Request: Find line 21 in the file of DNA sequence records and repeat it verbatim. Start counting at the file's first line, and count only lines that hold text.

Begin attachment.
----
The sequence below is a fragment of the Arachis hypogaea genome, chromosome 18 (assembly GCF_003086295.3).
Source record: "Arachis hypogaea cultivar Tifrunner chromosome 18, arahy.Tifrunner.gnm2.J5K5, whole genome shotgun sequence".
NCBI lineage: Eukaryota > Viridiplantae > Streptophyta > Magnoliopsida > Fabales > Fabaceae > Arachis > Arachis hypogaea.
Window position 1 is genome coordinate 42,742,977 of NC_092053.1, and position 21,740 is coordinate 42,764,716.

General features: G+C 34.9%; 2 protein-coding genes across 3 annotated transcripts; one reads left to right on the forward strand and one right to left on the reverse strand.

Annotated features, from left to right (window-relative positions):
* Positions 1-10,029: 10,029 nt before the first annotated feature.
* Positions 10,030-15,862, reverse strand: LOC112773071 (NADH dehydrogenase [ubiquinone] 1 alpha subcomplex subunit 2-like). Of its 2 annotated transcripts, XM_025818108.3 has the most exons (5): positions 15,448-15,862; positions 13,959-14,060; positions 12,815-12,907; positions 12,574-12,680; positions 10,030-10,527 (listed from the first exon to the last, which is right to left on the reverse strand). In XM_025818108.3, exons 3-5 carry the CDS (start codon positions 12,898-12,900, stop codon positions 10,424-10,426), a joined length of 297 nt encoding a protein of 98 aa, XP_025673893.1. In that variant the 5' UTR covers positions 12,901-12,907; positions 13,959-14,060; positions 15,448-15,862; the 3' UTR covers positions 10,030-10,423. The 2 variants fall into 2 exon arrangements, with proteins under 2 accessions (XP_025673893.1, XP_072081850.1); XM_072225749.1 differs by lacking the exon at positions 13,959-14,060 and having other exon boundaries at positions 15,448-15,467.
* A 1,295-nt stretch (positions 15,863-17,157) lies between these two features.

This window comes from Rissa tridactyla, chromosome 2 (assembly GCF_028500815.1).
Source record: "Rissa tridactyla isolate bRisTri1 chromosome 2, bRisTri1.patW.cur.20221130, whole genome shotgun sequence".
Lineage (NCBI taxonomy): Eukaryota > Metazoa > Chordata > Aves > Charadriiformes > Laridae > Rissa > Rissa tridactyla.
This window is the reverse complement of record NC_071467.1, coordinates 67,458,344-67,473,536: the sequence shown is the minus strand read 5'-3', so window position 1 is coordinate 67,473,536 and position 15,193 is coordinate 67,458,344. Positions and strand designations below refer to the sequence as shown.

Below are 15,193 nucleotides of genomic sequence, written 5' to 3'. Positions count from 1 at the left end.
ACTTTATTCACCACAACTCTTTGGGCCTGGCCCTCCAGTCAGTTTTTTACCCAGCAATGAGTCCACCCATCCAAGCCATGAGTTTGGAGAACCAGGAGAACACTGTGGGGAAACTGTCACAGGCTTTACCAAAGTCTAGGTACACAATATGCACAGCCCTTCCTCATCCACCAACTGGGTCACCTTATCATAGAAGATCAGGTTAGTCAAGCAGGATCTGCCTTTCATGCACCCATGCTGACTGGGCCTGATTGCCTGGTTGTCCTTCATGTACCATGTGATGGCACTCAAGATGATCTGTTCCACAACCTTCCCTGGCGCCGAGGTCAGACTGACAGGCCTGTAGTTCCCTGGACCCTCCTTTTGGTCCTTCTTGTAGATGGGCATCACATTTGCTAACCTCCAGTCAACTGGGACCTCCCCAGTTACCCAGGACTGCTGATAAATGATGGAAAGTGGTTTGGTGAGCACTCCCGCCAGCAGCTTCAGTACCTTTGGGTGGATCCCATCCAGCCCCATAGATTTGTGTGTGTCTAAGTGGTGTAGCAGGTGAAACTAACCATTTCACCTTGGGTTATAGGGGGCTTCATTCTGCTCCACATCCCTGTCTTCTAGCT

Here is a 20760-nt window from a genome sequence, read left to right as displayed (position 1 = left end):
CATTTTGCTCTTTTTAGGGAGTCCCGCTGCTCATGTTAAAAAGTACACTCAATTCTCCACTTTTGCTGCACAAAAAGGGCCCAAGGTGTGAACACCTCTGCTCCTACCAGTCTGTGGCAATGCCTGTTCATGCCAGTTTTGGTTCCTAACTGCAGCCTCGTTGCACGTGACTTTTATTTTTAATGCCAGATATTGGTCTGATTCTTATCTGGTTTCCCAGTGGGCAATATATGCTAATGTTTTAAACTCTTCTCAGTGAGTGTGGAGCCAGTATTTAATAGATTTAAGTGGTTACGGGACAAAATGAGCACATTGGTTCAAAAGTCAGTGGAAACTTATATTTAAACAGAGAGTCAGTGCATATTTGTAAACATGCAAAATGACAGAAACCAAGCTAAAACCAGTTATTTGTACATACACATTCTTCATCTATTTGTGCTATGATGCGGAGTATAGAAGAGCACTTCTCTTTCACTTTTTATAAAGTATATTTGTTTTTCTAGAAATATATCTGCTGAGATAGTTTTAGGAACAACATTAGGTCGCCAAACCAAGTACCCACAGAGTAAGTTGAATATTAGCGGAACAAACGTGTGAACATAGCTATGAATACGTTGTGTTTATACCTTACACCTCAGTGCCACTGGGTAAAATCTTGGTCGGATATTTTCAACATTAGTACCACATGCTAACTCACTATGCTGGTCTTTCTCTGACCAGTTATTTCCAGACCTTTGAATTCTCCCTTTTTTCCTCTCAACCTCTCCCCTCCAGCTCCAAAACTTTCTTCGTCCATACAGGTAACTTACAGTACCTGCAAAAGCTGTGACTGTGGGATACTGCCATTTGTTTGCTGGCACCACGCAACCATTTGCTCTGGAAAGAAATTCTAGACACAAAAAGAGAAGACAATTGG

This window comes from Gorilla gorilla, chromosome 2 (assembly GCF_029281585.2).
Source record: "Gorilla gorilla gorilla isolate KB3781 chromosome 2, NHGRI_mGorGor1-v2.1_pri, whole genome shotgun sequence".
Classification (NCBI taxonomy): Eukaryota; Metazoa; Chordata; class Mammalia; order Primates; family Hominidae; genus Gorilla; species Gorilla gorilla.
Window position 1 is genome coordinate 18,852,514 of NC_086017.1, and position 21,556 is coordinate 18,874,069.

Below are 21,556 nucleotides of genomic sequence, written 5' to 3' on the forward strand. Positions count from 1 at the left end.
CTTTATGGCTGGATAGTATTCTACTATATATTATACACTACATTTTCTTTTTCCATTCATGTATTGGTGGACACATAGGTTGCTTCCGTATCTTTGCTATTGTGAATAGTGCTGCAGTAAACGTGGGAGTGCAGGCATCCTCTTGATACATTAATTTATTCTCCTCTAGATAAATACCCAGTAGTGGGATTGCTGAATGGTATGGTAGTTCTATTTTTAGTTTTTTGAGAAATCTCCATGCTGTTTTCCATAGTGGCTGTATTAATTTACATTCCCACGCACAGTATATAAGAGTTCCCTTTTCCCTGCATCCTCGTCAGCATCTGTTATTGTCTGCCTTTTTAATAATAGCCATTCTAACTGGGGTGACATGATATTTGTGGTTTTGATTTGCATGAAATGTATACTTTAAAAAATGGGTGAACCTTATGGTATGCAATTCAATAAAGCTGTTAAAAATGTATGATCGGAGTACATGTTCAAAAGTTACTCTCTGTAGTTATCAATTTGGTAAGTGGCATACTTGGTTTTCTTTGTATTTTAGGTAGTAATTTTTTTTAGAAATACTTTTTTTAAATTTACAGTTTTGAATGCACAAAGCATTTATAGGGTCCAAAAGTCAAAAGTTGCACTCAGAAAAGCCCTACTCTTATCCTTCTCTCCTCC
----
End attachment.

Window position 1 is genome coordinate 18,852,514 of NC_086017.1, and position 21,556 is coordinate 18,874,069.